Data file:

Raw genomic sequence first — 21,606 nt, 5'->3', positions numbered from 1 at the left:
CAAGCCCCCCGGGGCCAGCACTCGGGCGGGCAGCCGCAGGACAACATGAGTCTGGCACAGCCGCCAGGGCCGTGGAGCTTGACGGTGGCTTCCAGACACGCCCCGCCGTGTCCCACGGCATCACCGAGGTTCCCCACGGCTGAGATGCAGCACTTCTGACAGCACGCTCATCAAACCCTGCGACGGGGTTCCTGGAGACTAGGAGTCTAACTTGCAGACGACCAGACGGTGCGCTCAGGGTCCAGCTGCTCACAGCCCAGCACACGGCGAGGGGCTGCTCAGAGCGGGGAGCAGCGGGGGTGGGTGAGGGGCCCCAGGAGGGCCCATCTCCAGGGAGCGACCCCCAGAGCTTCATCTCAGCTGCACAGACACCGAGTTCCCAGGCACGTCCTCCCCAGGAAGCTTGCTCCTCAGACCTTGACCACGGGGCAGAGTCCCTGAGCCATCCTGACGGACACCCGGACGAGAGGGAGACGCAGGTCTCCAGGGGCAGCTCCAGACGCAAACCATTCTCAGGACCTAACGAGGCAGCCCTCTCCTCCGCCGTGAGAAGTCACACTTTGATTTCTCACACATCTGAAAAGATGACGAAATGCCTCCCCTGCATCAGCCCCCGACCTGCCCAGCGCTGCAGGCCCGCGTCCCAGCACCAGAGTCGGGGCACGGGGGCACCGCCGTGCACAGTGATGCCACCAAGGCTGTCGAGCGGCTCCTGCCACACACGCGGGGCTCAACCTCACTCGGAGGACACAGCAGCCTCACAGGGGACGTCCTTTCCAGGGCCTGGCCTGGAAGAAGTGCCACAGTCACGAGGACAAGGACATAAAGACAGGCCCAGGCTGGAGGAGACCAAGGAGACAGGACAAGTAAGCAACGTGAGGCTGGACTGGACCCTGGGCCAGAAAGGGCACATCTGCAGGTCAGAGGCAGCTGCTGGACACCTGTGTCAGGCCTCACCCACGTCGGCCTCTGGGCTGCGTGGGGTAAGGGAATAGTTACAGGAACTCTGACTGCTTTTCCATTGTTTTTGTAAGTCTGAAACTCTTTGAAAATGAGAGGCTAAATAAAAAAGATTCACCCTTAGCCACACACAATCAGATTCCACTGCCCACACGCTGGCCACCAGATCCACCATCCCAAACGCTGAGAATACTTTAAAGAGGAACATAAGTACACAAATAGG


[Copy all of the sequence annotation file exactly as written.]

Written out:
Raw genomic sequence first — 21,606 nt, 5'->3', positions numbered from 1 at the left:
CAAGCCCCCCGGGGCCAGCACTCGGGCGGGCAGCCGCAGGACAACATGAGTCTGGCACAGCCGCCAGGGCCGTGGAGCTTGACGGTGGCTTCCAGACACGCCCCGCCGTGTCCCACGGCATCACCGAGGTTCCCCACGGCTGAGATGCAGCACTTCTGACAGCACGCTCATCAAACCCTGCGACGGGGTTCCTGGAGACTAGGAGTCTAACTTGCAGACGACCAGACGGTGCGCTCAGGGTCCAGCTGCTCACAGCCCAGCACACGGCGAGGGGCTGCTCAGAGCGGGGAGCAGCGGGGGTGGGTGAGGGGCCCCAGGAGGGCCCATCTCCAGGGAGCGACCCCCAGAGCTTCATCTCAGCTGCACAGACACCGAGTTCCCAGGCACGTCCTCCCCAGGAAGCTTGCTCCTCAGACCTTGACCACGGGGCAGAGTCCCTGAGCCATCCTGACGGACACCCGGACGAGAGGGAGACGCAGGTCTCCAGGGGCAGCTCCAGACGCAAACCATTCTCAGGACCTAACGAGGCAGCCCTCTCCTCCGCCGTGAGAAGTCACACTTTGATTTCTCACACATCTGAAAAGATGACGAAATGCCTCCCCTGCATCAGCCCCCGACCTGCCCAGCGCTGCAGGCCCGCGTCCCAGCACCAGAGTCGGGGCACGGGGGCACCGCCGTGCACAGTGATGCCACCAAGGCTGTCGAGCGGCTCCTGCCACACACGCGGGGCTCAACCTCACTCGGAGGACACAGCAGCCTCACAGGGGACGTCCTTTCCAGGGCCTGGCCTGGAAGAAGTGCCACAGTCACGAGGACAAGGACATAAAGACAGGCCCAGGCTGGAGGAGACCAAGGAGACAGGACAAGTAAGCAACGTGAGGCTGGACTGGACCCTGGGCCAGAAAGGGCACATCTGCAGGTCAGAGGCAGCTGCTGGACACCTGTGTCAGGCCTCACCCACGTCGGCCTCTGGGCTGCGTGGGGTAAGGGAATAGTTACAGGAACTCTGACTGCTTTTCCATTGTTTTTGTAAGTCTGAAACTCTTTGAAAATGAGAGGCTAAATAAAAAAGATTCACCCTTAGCCACACACAATCAGATTCCACTGCCCACACGCTGGCCACCAGATCCACCATCCCAAACGCTGAGAATACTTTAAAGAGGAACATAAGTACACAAATAGG